By Damion LeeNatali
Arizona Daily Wildcat
Tuesday, March 8, 2005
Say what you will about the UA's student government, but you most certainly couldn't call this year's presidential election boring.
It's the classic case of polar opposites, with the implausibly polished Jacob Reuben squaring off against the colorful Cade Bernsen, and it seems as though the candidates' leadership styles couldn't be further apart.
Both Reuben and Bernsen sat down with the Wildcat opinions board Sunday night to discuss their platforms as well as their own philosophy about the position of student body president. The following is this columnist's impression of their leadership styles as well as their potential for success.
Jacob Reuben: With a lanky frame and boyish looks, Reuben, tonight, almost resembles a boy dressed up in his father's suit. He speaks in measured tones, carefully considering his answers before speaking, and he has a way of placing his hands tentatively on the conference table in front of him that makes him look somehow smaller than he really is.
At first, Reuben seems overly cautious, but when the subject of his fall break proposal is raised, he hits his rhetorical stride. Suddenly more animated, he leans forward in his chair as he explains that excusing the students from class on the Wednesday before Thanksgiving is "something that applies to all students and that all students want."
The former Associated Students of the University of Arizona senator also enumerates specific measures that he hopes to take in an effort to implement a new Security Director position, as well as a WebReg class waiting list, often supporting his arguments with feedback from meetings that he's held with various campus officials.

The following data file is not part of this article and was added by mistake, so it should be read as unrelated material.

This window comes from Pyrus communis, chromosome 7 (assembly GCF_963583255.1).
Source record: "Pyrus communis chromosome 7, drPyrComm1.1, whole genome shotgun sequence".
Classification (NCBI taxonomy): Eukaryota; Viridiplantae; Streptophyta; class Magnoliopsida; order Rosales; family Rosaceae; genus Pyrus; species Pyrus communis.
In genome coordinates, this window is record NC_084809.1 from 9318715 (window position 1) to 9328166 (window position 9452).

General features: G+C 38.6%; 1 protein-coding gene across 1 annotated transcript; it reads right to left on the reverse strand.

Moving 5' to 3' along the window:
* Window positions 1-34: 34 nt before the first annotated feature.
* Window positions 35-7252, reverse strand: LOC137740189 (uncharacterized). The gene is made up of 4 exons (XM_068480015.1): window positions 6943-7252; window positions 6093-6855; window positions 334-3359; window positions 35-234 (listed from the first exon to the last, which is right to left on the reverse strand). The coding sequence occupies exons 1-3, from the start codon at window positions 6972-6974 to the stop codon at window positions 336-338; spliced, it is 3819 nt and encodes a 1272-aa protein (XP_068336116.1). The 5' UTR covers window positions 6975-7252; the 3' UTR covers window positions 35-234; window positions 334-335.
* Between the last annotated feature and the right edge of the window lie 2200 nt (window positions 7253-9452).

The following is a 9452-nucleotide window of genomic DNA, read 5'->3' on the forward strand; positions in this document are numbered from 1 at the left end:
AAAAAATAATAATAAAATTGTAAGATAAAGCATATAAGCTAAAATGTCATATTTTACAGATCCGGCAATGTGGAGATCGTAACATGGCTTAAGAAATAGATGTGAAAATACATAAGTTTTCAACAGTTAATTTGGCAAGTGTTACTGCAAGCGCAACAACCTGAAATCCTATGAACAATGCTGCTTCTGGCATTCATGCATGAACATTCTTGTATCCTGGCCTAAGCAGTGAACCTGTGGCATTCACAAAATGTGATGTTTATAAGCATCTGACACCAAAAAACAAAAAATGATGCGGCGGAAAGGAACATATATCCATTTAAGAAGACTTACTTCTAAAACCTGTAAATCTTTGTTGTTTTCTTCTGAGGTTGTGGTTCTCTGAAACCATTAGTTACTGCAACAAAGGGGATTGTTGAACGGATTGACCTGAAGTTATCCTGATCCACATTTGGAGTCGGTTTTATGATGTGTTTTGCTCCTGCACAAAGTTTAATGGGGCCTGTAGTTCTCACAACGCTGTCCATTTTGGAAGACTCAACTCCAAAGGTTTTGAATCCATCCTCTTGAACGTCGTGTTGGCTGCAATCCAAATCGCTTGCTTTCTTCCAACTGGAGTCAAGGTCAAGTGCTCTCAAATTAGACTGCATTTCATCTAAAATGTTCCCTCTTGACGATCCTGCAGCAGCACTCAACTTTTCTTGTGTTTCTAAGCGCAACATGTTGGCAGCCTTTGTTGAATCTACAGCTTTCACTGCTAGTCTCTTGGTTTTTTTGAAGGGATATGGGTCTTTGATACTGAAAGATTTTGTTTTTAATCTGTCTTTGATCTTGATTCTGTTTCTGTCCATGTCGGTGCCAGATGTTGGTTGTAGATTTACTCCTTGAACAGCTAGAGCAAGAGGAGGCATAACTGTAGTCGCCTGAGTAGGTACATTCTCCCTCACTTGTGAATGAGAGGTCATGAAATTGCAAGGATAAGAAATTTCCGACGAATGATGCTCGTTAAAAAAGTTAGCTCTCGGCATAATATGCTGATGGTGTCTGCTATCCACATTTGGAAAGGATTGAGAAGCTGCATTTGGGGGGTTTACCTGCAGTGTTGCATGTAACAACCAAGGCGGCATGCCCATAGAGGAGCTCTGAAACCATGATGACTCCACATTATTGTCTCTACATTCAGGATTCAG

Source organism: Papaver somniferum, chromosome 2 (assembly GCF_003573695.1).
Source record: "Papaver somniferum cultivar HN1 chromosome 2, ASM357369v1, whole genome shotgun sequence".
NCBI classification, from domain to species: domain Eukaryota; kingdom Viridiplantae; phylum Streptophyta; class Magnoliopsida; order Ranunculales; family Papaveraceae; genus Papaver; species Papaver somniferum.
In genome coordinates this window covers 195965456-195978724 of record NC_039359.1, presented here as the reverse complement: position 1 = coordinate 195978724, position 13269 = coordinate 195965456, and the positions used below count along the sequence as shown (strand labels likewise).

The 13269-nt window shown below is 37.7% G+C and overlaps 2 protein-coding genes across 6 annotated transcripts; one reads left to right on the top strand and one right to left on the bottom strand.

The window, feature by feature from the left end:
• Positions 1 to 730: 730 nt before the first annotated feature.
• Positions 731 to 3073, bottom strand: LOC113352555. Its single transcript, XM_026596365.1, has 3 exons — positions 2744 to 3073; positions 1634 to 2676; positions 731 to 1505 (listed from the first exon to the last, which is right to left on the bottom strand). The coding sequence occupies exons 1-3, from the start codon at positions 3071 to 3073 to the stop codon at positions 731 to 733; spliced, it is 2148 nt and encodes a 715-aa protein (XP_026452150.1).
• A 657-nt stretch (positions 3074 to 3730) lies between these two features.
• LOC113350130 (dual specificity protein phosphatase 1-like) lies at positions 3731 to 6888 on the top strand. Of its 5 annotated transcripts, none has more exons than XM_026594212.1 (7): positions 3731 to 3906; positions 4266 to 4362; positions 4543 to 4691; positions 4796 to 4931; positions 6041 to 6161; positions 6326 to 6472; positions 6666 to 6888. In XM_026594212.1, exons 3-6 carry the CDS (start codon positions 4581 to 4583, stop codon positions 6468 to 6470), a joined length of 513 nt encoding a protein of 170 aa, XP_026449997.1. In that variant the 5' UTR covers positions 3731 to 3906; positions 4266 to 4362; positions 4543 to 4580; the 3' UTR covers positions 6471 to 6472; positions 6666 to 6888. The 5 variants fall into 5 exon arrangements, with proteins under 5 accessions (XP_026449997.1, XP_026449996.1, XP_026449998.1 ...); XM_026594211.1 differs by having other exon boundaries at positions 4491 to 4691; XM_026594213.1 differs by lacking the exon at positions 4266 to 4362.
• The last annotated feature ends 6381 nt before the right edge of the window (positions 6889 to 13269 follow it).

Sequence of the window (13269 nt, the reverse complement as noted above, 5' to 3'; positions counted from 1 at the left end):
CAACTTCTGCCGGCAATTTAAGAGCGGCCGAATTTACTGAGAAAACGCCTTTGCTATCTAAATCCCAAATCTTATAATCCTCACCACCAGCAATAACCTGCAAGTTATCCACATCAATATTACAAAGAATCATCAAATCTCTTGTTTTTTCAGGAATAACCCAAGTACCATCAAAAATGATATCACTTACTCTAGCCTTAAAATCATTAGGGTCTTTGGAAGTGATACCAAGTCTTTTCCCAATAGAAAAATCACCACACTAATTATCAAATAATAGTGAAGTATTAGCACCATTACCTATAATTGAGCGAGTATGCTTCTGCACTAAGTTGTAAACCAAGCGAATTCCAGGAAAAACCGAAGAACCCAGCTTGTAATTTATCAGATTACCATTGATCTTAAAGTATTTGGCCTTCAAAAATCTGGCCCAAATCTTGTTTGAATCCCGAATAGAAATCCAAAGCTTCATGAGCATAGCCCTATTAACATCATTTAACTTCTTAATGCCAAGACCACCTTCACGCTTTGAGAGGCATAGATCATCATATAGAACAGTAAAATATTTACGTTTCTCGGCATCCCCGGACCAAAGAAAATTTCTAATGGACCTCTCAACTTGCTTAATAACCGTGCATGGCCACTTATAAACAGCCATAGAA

Throughout the interview, it is obvious that Reuben has assembled a vast network of connections in his three years of student government work, and his intimate knowledge of the UA's political power structure emerges as his most valuable asset.
Perhaps most importantly, though, Reuben has the easygoing nature of a born diplomat, disarming contentious questions with a demeanor that says, "We're all students, we're all in this together, and I can help you out."
Cade Bernsen: You generally hear Cade Bernsen before you see him. As he strolls into the conference room tonight, he brushes off formal introductions and shakes everyone's hand with a matter-of-fact "I'm Cade Bernsen." Dressed casually in slacks and a short-sleeved button-down shirt, Bernsen takes his seat and leans forward on the table, hungrily awaiting the panel's questions.
Early in the interview, it becomes obvious that Bernsen has a propensity for expansive rhetoric, and he is at his best when he's sounding a populist note. Prefacing almost every sentence with the words "I believe," his passion is quickly aroused.
"I care about issues that hit people's pocketbooks," he says in reference to tuition increases, "and instead of building hills and benches (after wealthy donors), let's name grants after 'em."
As he repeatedly hits on the themes of aggressiveness, persistence and diligence, one cannot help but to be impressed by Bernsen's drive. Asked what improvements could be made to ASUA, Bernsen replies in a heated Texan drawl, "We can be more aggressive, a proactive presidency rather than a reactive one," and there's little doubt that he meant what he said and said what he meant.
Perhaps what most distinguishes Bernsen from Reuben is his confrontational, shoot-from-the-hip candor. Where Reuben was measured and cautious, Bernsen is expressive and forthright; where Reuben's answers were often methodical and logical, Bernsen's are passionate and rousing.
Not surprisingly, the differences in personality speak to the differences in their leadership styles. Whereas Reuben's research and networking are indicative of a pragmatic and prudent approach, Bernsen's zeal reflects a driven, albeit less focused, tack. Indeed, if Bernsen were elected, his success would be based less on the specificity of his platform than on the considerable strength of his convictions.
Regardless of whether or not you agree with either of the candidates, or even if you find one better qualified than the other, the student body can't say it didn't have two distinctly interesting choices.
Damion LeeNatali is a political science and history sophomore. He can be reached at firstname.lastname@example.org.